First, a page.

10/30/2012 11:23 EDT | Updated 12/30/2012 05:12 EST

Search continues for captain of Canadian-built ship that sank during hurricane

ST. PETERSBURG, Fla. - The U.S. Coast Guard used ships and airplanes to search the Atlantic on Tuesday for the captain of the sunken HMS Bounty as the sailor's wife held on to a sliver of hope that he had survived the harrowing ordeal.

The Coast Guard was optimistic Robin Walbridge, 63, of St. Petersburg, Fla., could still be alive in his blazing red survival suit 144 kilometres off the North Carolina coast.

Walbridge went overboard early Monday when the Canadian-built replica 18th-century sailing vessel rolled over in 5 metre waves.

Walbridge's wife waited in their in St. Petersburg home to hear any word, surrounded by friends and crying often.

"He's been in many storms. He's been doing this a good portion of his life. He's been in lots of hairy situations and he's very familiar with the boat. Same boat for 17 years, he knows it like the back of his hand," Claudia McCann told The Associated Press by telephone.

The ship was built at Smith and Ruhland Shipyard in Lunenburg, N.S., for the 1962 film "Mutiny on the Bounty" starring Marlon Brando, and it was featured in several other films over the years, including one of the "Pirates of the Caribbean" movies.

Tuesday's search for Walbridge was hampered by 4.5 metre waves, but the water temperature was about 25 degrees Celcius.

"There's a lot of factors that go into survivability. Right now we're going to continue to search. Right now we're hopeful," Coast Guard Capt. Joe Kelly said.

A decision on how much longer to search was to come later Tuesday.

The Coast Guard rescued 14 crew members of the Bounty by helicopter Monday, all of whom were in good condition.

Hours later, rescuers found missing crew member Claudene Christian, 42, unresponsive. She was later declared dead.

Christian was a rookie sailor with a marketing background and a name and a lineage familiar to anyone who knew the story of the original HMS Bounty, whose crew famously took over the ship from its commander, Lt. William Bligh, in April 1789.

The uprising was led by Fletcher Christian, whose story was told in the 1962 film for which the replica vessel was built. Claudene Christian said in August that she was Fletcher Christian's great-great-great-great-great granddaughter.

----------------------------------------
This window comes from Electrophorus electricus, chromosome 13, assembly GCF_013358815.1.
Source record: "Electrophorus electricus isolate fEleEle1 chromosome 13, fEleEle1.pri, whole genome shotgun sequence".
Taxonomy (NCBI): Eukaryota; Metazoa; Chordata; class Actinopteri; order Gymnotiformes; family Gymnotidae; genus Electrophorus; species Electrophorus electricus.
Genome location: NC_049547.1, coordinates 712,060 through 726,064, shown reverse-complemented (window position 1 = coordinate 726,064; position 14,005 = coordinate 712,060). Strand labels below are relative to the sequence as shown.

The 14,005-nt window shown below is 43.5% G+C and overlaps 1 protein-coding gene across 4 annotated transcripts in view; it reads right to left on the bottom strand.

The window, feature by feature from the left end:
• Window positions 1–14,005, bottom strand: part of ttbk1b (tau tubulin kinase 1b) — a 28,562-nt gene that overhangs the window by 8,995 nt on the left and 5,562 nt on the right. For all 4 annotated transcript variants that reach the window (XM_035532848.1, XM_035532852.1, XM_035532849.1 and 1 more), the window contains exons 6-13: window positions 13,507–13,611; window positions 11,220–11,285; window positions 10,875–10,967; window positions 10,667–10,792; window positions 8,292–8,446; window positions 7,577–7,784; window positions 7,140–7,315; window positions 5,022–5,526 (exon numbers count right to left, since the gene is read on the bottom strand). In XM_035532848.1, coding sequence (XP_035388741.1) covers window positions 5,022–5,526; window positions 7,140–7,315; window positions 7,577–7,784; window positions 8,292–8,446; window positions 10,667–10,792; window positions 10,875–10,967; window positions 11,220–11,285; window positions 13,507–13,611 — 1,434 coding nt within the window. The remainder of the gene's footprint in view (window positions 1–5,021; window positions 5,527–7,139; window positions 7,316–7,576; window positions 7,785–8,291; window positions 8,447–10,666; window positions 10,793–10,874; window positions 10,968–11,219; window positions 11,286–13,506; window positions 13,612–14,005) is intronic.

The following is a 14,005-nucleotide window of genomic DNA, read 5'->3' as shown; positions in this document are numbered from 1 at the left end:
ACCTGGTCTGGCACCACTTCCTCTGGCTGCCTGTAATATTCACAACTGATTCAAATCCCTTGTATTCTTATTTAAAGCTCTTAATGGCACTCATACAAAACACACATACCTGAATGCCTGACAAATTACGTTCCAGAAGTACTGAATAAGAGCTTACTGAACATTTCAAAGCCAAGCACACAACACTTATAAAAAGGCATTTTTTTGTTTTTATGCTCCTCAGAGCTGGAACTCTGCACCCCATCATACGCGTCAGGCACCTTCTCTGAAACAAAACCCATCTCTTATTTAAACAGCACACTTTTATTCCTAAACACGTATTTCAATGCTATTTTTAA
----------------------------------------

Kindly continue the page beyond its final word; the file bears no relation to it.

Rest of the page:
"I was at the helm the first week and said, 'Captain, are you sure you're comfortable having a Christian at the helm? I wasn't sure if he got my joke," she told The Halifax Chronicle Herald when the Bounty visited the city for a tall ships festival.

Rochelle Smith, 44, met Christian this summer in Nova Scotia.

"She loved the Bounty. She absolutely loved it. She was so happy to be on it and doing something that she found that she loved to do," said Smith, a medical transcriptionist who lives in Thunder Bay, Ontario, Canada.

When the Bounty set sail last week, Walbridge believed he could navigate the ship around the storm. After two days in rough seas, he realized his journey would be far more difficult.

"I think we are going to be into this for several days," Walbridge said in a message posted Sunday on the vessel's Facebook site, which reads like a ship's log of its activities. "We are just going to keep trying to go fast."

His wife last heard from him on Saturday when he sent her an email. He told her not to worry about the hurricane.

"He said, 'it's going to be fine,'" she said. "He said they were prepared. They were prepared. He was just watching to see what the hurricane was going to do."

By Monday morning, the vessel had started taking on water, its engines failed and the crew of the stately craft had to abandon ship as it went down in the immense waves.

By the time the first rescue helicopter arrived, all that was visible of the ship was a strobe light atop the mighty vessel's submerged masts. The roiling Atlantic Ocean had claimed the rest.

The vessel left Connecticut on Thursday with a crew of 11 men and five women, ranging in age from 20 to 66. Everyone aboard knew the journey could be treacherous.

Coast Guard video of the rescue showed crew members being loaded one by one into a basket before the basket was hoisted into the helicopter.

When they returned to the mainland, some were wrapped in blankets, still wearing the blazing red survival suits they put on to stay warm in the chilly waters.

The survivors received medical attention and were to be interviewed for a Coast Guard investigation. The Coast Guard did not make them available to reporters.

The Bounty's captain learned to sail at age 10, according to his biography on the Bounty's website. Prior to the Bounty, he served as first mate on the H.M.S. Rose — the Bounty's sister ship.

"The ship was almost like his home," said Smith, who met Walbridge in 2010 when she sailed on the Bounty. "That's where he spent most of his time was aboard the ship. He was so full of history and so interesting to talk to. And he knew his sailing stuff."

Meanwhile, many in Nova Scotia were devastated when they heard the ship had been lost.

Premier Darrell Dexter said the Bounty was a spectacular ship and a symbol of Lunenburg's proud tradition of shipbuilding.

"It is a sad loss for the community, but no ship is as important as the safety of its crew. I commend everyone involved for their swift action," Dexter said in a statement late Monday.


Dalesio reported from Elizabeth City, N.C. Associated Press writers Bruce Smith in Charleston, S.C.; Jeannie Nuss in Little Rock, Ark..; Greg Schreier in Atlanta, and Jeffrey Collins in Columbia, S.C., contributed to this report.